Decision not to stage Anne at Charlottetown Festival 'was made for us'

·4 min read
Old Stock 'is one of the most important pieces of theatre we have done in years,' says artistic director Adam Brazier. (Stoo Metz - image credit)
Old Stock 'is one of the most important pieces of theatre we have done in years,' says artistic director Adam Brazier. (Stoo Metz - image credit)

The Charlottetown Festival will be back this year but Anne of Green Gables — The Musical will not be returning with it.

Prince Edward Island's premier theatre festival announced its 2021 lineup Thursday morning.

Anne of Green Gables — The Musical had a world record-setting run at the Confederation Centre of the Arts in downtown Charlottetown, lasting 55 consecutive years. That run was cut short in 2020 by the COVID-19 pandemic.

Festival artistic director Adam Brazier suggested last month that a large musical such as Anne would not be possible with limited capacity in the auditorium in the ongoing pandemic.

The festival will instead present three smaller-scale shows.

"All of the shows we're doing are from within the Atlantic bubble," said Brazier.

"That is the theme of our summer programming."

This year's line up includes:

  • Between Breaths, a play inspired by the true story of a Newfoundland man who rescued more than 500 whales trapped in fishing nets. It will run from June 3 to 19.

  • Dear Rita, a musical honouring the life of the Maritime singer-songwriter Rita MacNeil. It will run from June 19 to Aug. 6.

  • Old Stock: A Refugee Love Story, the true story of two Romanian refugees who meet at Pier 21 in Halifax while waiting to enter Canada. It will run from Aug. 12 to Sept. 4.

Between Breaths tells the story of a Newfoundland man who rescued more than 500 whales entangled in fishing gear.
Between Breaths tells the story of a Newfoundland man who rescued more than 500 whales entangled in fishing gear.(Confederation Centre of the Arts)

Brazier said public health protocols were at the centre of deciding what shows could be staged.

They had to be relatively short, 80 to 90 minutes, because people could not be leaving their seats for an intermission. And there was the fiscal reality that the capacity of the 1,100-seat auditorium would be reduced to 300.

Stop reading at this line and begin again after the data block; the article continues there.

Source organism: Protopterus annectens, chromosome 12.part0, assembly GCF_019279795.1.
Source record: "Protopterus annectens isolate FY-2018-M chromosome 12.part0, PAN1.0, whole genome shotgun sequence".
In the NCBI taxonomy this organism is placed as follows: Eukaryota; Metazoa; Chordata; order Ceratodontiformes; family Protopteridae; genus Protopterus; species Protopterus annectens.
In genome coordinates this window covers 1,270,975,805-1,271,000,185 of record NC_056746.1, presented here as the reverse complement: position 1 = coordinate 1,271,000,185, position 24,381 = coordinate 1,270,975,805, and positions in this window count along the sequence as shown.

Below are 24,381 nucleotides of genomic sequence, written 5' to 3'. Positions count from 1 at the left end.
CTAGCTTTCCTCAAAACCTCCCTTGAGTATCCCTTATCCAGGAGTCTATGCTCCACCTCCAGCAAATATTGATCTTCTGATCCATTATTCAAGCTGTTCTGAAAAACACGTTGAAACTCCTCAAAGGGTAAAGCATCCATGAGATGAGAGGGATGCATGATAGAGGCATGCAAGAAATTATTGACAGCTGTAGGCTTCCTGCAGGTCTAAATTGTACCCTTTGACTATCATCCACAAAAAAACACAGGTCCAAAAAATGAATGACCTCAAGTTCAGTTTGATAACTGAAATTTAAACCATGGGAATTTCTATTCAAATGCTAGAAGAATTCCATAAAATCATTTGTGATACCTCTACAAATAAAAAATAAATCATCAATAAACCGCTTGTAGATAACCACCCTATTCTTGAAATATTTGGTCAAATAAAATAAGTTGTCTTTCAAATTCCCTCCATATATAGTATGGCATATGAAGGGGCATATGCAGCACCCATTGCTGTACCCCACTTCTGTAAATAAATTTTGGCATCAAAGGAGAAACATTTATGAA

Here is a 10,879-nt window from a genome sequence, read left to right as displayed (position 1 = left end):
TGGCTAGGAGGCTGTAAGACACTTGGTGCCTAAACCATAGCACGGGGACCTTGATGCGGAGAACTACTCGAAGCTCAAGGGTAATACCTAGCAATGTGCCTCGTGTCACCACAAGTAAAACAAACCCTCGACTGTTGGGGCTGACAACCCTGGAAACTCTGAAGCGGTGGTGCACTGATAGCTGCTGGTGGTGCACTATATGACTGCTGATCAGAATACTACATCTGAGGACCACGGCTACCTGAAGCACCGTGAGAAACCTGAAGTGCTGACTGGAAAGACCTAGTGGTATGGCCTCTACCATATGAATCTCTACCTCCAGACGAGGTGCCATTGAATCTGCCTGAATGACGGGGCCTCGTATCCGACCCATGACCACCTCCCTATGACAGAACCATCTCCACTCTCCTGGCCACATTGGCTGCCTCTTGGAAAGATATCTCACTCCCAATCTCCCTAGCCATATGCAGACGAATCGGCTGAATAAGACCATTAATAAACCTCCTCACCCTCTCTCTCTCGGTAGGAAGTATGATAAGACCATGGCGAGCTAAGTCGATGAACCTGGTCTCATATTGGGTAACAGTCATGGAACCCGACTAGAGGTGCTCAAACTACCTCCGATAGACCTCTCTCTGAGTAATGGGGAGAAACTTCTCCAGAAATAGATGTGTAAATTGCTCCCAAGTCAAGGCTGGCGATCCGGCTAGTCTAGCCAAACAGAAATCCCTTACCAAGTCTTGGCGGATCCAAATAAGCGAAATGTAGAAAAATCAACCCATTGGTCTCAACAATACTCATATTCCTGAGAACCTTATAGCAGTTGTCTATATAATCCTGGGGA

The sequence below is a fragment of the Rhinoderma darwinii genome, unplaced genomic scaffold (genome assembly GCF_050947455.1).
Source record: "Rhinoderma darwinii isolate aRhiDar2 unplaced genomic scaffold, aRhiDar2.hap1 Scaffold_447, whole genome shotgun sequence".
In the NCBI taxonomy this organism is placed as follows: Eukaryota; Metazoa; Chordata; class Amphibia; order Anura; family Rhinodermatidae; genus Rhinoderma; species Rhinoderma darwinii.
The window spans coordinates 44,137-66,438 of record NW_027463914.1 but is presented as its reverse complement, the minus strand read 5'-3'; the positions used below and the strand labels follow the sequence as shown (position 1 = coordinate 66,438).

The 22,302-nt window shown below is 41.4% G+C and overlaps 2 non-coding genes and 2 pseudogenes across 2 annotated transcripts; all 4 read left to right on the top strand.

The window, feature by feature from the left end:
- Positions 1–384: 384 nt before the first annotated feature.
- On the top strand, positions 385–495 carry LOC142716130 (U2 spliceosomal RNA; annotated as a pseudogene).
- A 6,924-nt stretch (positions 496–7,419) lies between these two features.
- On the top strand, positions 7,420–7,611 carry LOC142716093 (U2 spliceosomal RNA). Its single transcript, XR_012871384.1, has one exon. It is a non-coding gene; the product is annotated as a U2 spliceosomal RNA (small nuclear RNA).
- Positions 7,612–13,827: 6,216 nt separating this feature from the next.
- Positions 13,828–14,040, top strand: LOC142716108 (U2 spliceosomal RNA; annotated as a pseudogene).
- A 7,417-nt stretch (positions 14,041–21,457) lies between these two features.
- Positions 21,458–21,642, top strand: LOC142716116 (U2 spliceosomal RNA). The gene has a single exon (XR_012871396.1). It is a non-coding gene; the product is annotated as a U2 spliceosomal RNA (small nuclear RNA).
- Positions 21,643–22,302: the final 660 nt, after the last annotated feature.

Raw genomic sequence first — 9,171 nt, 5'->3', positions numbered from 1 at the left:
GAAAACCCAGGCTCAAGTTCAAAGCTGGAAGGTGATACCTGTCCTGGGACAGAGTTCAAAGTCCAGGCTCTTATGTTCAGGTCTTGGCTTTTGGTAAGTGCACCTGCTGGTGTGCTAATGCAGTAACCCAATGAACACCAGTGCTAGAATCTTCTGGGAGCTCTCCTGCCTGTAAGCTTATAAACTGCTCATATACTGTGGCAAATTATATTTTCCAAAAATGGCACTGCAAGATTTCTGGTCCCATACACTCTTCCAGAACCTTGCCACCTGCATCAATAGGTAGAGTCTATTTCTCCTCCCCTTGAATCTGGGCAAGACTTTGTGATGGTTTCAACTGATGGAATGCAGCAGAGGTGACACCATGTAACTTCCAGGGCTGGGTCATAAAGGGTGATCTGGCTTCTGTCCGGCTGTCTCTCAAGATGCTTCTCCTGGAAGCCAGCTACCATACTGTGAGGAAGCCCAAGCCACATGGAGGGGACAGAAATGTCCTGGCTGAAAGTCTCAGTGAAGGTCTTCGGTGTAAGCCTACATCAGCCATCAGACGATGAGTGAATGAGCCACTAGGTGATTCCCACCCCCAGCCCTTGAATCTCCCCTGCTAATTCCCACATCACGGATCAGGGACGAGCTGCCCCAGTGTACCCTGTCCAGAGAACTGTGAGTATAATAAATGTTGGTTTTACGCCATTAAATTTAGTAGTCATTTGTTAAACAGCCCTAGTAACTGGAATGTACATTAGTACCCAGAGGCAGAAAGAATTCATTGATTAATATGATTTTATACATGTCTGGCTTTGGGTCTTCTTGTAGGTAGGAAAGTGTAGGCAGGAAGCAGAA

In addition to those conditions, the audience is expected to be almost entirely from Atlantic Canada this summer, an audience that has likely already seen the musical.

"The decision was made for us and we embrace it. We really feel like this is an opportunity for us to stretch our wings and to tell some other stories."

Downtown Charlottetown Inc., a non-profit that works to enhance commerce and living in the downtown, thanked creative teams and management of both the Charlottetown Festival and The Guild for making theatre possible at all during the pandemic.

"We'll all miss Anne this year but as L.M. Montgomery said, 'Nothing is every really lost to us as long as we remember it,'" the organization said in a written news release.

In particular, Brazier said he is excited to bring Old Stock to Charlottetown.

"This is one of the most successful and I believe one of the most important pieces of Canadian theatre to be written in a very, very long time," he said.

The Confederation Centre Young Company will also be returning this summer to perform The Rising!

The Rising! revisits protest music and a time during which society stood up for civil and judicial rights, said the release.

It will be presented in the outdoor amphitheatre and run from July 9 to Aug. 21.

Safety protocols in place

Safety protocols will also be in place this summer, the release said. There is limited capacity, seating will be staggered, masks are mandatory and social distancing will be in place. The audience can also expect to order concession items online in advance.

Confederation Centre CEO Steve Bellamy said the centre has been working very closely with the Chief Public Health Office.

"We have really well-defined operational plans making sure patron safety and comfort is paramount," said Bellamy.

"Right from the moment people approach the building, to finding their seat, to being served in their seat, to after the show on the way out, people will be made safe and we'll be following all the protocols."

Tickets for the Charlottetown Festival are available for members starting Thursday and will go on sale to the public at noon on Saturday.

Until April 24, tickets for the first five performances of each mainstage show are being offered with a 25 per cent discount.

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